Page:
Wednesday, September 13, 2006

Saul Bellow and Steve Jobs

I was at the big Apple event in London yesterday. Sundry hacks, geeks and, for some reason, French people gathered to watch Steve Jobs deliver his latest revelations on a big screen fed live from San Francisco. It was, as I expected, more like a prayer meeting than a product presentation. Brilliantly, Jobs has turned Apple into a cult rather than a company. That's okay by me, I bought my way back into the cult about a year ago and am now embarked on a programme to eradicate the loathsome PC from my life. And so, like everybody else, I gasped at each revelation from our Dear Leader. But, in fact, I emerged disappointed. I wanted to hear about computers, creative machines, not about new ways in which we can be distracted by bad music, dumb games and awful films. Ingenious and beautifully designed as are all Apple's entertainment devices, the world they portend is one of permanent, passive distraction. 'Our steady state,' said Saul Bellow, 'is distraction.' It is hard, in that context, not to agree with the signatories of a letter published yesterday in the Daily Telegraph. Signed by, among others, Philip Pullman, it claims that distraction - notably 'sedentary, screen-based entertainment' - is contributing to the increase in childhood depression. New entertainment technology is all about perpetual novelty and creating the expectation that every moment of consciousness can contain something different, fast and exciting, something distracting. But what are we being distracted from? I understand precisely how this can lead to depression.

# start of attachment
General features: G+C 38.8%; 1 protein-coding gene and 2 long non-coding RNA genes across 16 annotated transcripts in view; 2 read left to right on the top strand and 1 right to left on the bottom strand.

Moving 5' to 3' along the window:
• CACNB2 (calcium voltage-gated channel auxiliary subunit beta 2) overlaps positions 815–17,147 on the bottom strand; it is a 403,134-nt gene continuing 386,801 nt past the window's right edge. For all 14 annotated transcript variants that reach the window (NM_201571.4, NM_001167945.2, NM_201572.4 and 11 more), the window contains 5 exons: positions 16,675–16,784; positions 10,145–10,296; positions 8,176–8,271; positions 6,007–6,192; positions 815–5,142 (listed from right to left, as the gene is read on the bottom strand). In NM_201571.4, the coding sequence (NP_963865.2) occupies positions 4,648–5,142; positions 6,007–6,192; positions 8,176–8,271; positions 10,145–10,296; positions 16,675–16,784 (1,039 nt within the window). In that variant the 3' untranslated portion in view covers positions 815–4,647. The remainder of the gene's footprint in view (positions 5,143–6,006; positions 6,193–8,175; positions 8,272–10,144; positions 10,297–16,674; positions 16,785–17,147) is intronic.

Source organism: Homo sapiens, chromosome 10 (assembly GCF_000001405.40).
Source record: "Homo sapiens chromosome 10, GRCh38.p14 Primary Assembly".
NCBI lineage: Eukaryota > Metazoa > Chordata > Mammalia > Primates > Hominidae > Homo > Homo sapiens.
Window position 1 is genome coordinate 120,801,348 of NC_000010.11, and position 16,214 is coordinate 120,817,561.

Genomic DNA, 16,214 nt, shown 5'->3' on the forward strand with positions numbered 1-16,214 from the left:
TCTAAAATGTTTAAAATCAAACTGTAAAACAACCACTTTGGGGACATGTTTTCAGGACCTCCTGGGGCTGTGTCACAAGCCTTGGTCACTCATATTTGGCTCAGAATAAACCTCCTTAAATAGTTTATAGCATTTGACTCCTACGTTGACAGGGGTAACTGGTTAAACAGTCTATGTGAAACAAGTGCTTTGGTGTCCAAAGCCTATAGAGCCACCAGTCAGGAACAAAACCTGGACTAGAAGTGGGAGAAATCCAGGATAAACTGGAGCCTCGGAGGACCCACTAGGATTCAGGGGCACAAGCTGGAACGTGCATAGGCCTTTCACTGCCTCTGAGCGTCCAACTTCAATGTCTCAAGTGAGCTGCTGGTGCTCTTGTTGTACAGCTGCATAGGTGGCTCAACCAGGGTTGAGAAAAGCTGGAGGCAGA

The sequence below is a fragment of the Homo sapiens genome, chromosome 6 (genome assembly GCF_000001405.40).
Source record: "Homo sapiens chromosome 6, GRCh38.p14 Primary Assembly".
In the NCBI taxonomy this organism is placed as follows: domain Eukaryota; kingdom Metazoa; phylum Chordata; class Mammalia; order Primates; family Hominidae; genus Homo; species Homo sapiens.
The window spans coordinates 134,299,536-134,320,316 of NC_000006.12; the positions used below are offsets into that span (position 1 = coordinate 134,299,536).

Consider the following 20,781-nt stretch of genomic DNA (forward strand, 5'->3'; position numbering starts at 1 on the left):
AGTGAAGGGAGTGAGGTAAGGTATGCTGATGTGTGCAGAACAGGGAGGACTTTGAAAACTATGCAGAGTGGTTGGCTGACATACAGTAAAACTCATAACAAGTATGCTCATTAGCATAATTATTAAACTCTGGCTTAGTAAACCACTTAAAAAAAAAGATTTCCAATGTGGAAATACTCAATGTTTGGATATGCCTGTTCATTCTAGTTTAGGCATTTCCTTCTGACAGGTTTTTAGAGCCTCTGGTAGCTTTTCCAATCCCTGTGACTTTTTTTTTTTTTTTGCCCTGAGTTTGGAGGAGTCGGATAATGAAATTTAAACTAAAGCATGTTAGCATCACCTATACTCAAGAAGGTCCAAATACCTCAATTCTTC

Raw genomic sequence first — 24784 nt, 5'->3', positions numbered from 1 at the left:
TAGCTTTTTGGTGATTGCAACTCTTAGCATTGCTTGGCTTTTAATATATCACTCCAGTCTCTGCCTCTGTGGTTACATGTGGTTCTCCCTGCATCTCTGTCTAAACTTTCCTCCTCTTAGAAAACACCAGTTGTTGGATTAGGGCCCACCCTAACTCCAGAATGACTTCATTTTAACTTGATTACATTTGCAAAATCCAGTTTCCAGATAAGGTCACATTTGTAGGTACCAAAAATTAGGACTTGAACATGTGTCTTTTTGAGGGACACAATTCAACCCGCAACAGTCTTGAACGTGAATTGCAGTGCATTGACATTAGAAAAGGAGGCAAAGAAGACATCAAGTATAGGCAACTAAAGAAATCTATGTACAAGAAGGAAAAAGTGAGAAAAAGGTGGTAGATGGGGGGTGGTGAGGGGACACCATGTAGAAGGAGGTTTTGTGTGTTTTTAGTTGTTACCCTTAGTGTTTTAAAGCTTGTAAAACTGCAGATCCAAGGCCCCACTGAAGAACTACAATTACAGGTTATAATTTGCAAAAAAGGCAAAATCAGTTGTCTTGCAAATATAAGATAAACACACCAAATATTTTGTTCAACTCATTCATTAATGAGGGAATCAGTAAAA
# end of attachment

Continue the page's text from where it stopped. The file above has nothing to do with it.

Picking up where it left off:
1 comment:

  1. Some words from Brave New World Revisited by Huxley, maybe my Leader...."The non-stop distraction of the various forms of media deliberately used to prevent people from paying too much attention to the reality of the social and political situation...
    A society most of whose members spend a great part of their time in the irrelevant other worlds of sport and soap opera etc will find it hard to resist the encroachments of those who would manipulate and control it...
    In the words of Albert Speer, Hitler's Minister for Armaments "Through technical devices like the radio and loud-speaker 80 million people were deprived of independent thought.....subject to the will of one man.""

    Is it in anyone's interests for humans to be in a state of distraction- "How good for the governments of the world that their people don't think", Adolf Hitler. Or an alternative quote from somewhere, "O nobly born, let not your mind be distracted."